Marcelo Bielsa was adamant at the time that it was not, but on paper Leeds United’s 6-2 defeat at Old Trafford in December looks a lot lik...
|Marcelo Bielsa was adamant at the time that it was not, but on paper Leeds United’s 6-2 defeat at Old Trafford in December looks a lot like a watershed moment for the Premier League new boys.|
For some, the bravado of Leeds’s football in perhaps the most entertaining games of the season was a breath of fresh air, reminding us that football should be fun. Gary Neville had to defend himself for his gushing praise for the heavily-beaten side.
Others were less impressed.
“Leeds are really fun to watch, but they’re even more fun to play against”, tweeted Gary Lineker. He later said it was meant as a compliment, but it was not taken as one, certainly not by Bielsa, whose grumpy Christmas Eve press conference featured a 32-minute answer to one question about the game full of fury at the “lies” spoken about him.
|Learning process: Leeds United head coach Marcelo Bielsa. Picture: Clive Brunskill/PA Wire.|
”He added: “Nothing is said casually in this media. Everything has a second function.”
Since that day, Leeds have continued in their same merry way – but much better. In the 18 Premier League matches since, they have only conceded 20 goals. The facts are really starting to get in the way of a good caricature.
“The only conclusion I’ve heard with regards to the last game is that we have to modify our style of play,” said Bielsa in that pre-Christmas press conference. “The questions directed at the players is a form of trying to weaken the style of play we have, suggesting to them whether they were going to ask me to change my style of play.
It is, to use phrases Bielsa is fond of, logical and rational that Leeds have tightened up as they have gone along.
In December the Premier League was new to them, and that was exciting to us. Leeds were no strangers to England’s top division, but almost all their players were and even a coach who had been most places and got a chest full of T-shirts to show for it had not experienced it before. They had signed two top international defenders – neither of whom had played in the Premier League either – to reinforce them but injury kept Robin Koch and Diego Llorente away from the Theatre of Nightmares.
“I think there’s been a growth and a maturity of the team in general, a development in the experience to be able to play every game,” said Bielsa, who will be without Rodrigo and has a doubt over Raphinha, yesterday.
“Experience means being able to choose the correct decisions at that moment
“When a team reaches this state of maturity, they make fewer errors and it elevates the stability of the team. We have to show this once every week.”
Typically, Bielsa puts the improvement much more down to his individual players than the tactical work he has done with them since that day.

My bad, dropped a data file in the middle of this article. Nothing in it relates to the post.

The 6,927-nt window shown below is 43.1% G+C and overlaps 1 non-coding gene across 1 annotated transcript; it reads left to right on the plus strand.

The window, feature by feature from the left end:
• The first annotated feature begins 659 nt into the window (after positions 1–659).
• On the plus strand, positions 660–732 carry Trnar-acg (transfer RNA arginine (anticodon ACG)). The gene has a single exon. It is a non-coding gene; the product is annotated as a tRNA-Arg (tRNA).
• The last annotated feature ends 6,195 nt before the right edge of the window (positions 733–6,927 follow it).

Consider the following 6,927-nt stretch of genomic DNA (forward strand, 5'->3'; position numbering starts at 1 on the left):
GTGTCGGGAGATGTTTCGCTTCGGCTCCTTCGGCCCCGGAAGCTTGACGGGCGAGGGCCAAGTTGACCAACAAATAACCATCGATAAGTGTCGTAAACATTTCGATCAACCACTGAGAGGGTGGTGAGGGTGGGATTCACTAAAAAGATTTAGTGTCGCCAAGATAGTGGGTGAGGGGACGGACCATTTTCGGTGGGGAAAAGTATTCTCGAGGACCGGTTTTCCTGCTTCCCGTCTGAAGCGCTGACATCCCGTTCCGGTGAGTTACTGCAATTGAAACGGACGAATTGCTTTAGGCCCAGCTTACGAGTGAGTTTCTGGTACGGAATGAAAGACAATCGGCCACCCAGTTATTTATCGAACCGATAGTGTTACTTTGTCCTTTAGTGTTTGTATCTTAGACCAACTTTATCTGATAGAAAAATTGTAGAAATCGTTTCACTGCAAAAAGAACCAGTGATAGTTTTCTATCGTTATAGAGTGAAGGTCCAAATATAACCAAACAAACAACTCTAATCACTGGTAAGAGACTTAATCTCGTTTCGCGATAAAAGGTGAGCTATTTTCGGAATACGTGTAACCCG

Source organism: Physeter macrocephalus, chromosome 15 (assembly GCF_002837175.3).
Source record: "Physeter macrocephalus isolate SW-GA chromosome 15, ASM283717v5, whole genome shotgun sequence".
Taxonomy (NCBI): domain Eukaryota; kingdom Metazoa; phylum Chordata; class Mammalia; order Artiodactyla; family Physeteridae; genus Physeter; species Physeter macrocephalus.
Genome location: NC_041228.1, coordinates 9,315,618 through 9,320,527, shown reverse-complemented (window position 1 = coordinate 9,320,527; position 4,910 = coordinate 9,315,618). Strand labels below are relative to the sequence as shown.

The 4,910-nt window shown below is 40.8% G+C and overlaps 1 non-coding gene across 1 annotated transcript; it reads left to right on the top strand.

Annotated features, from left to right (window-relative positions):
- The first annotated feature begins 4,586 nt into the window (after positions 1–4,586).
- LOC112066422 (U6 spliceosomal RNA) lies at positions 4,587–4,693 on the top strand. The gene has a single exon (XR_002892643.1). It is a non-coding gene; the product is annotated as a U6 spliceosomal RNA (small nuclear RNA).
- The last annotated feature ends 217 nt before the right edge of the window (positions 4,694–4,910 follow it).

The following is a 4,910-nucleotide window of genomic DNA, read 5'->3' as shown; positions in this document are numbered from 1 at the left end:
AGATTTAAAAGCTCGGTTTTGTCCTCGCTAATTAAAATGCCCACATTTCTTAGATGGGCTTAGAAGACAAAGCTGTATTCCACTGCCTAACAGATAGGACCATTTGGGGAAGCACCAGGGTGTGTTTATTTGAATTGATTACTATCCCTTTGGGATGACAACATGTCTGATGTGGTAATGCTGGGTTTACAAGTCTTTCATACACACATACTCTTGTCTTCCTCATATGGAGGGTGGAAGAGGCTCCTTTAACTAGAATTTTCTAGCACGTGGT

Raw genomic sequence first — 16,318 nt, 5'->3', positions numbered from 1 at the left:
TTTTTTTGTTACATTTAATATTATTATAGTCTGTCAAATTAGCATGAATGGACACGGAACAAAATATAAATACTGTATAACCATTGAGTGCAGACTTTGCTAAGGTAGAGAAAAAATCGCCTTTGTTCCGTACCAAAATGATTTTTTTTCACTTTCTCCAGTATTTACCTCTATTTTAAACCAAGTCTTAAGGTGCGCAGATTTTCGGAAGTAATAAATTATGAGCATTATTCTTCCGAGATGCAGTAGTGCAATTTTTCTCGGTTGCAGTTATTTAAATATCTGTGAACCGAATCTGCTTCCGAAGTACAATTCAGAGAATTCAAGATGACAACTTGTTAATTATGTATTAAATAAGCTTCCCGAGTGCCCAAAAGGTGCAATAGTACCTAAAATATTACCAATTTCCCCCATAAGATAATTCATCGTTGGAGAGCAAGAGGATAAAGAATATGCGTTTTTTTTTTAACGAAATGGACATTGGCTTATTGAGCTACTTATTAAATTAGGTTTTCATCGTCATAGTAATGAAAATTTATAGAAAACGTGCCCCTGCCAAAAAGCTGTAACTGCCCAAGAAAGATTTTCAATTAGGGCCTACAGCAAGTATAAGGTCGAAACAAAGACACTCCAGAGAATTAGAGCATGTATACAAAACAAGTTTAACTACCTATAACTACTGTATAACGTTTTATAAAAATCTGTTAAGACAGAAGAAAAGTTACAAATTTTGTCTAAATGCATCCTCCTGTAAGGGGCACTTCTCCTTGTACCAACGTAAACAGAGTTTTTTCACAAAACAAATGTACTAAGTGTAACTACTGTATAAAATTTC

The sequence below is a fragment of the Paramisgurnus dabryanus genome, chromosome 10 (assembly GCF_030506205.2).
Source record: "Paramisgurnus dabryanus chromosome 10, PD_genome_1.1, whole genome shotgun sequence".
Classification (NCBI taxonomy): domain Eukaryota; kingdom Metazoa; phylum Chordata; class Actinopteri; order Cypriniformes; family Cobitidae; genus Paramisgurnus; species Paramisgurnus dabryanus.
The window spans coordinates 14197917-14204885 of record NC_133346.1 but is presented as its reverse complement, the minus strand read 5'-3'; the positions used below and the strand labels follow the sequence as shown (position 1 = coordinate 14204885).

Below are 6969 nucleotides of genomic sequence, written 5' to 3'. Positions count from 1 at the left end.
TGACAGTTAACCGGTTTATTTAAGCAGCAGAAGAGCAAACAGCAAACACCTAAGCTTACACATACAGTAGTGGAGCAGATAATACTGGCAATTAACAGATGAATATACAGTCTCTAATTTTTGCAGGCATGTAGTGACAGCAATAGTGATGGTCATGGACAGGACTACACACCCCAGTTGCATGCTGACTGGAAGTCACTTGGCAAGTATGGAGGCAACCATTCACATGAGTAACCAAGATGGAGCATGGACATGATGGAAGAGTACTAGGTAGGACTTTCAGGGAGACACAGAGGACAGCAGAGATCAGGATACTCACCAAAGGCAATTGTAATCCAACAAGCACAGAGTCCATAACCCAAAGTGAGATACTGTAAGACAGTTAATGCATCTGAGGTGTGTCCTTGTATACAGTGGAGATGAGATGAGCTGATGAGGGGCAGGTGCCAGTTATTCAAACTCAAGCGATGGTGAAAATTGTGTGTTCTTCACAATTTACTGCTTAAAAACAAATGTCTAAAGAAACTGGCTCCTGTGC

“It’s much more important the capacity of those who interpret the role and their evolution,” he stresses.
The emergence of Spain centre-back Llorente, who was yet to start a Premier League match then because of an injury-disrupted start to his Elland Road career but has since established himself as a mainstay at the back has been important, but not overly-important, Bielsa is keen to stress. As the make-up of his Leeds squad shows, a man who has coached some of world football’s biggest names is not easily star-struck.
With captain Liam Cooper suspended against Liverpool on Monday – his ban also takes in tomorrow’s game and the match at Brighton and Hove Albion – another manager might have taken it as an opportunity to finally usher in Germany central defender Koch’s return from knee surgery but Bielsa prefers the balance of the far less heralded but left-footed 21-year-old Pascal Struijk alongside Llorente.
“The structure of the whole team defensively is responsible (for the improvement), not just certain players,” he points out.
“At centre-back, which is where we’ve suffered the most absences (this season), there has been no player who has come in who has done it badly. If there’s been an improvement when we’ve defended, it has been because the team has improved.”
Across the field, Leeds have shown an improvement over the course of the season, testament to Bielsa’s coaching. That it has come from players written off as “Football League” performers like Patrick Bamford, Stuart Dallas and Luke Ayling has been heartening, but to see it from those at the younger end of the age scale is hugely encouraging for the future of the club, another reminder in a week that has rammed home the message that money is not everything in 21st Century football.
“One of the great consequences of this first year in the Premier League is that (Illan) Meslier, Tyler (Roberts), Pascal and (Jamie) Shackleton have been able to demonstrate that they deserve to be in a squad of 18-20 players in the Premier League,” says Bielsa. “When you see the price of a player in a Premier League squad in the upper two-thirds of the league, we see clearly the importance of these players coming through the academy for the project at Leeds.
“It’s not about putting in players that are young, it’s about playing them because they deserve to play over those players who play more regularly or that they can take advantage of absences by showing that they have the level they are required.”
A young team should be a learning team. Leeds’s goals against column since Christmas shows that they are one.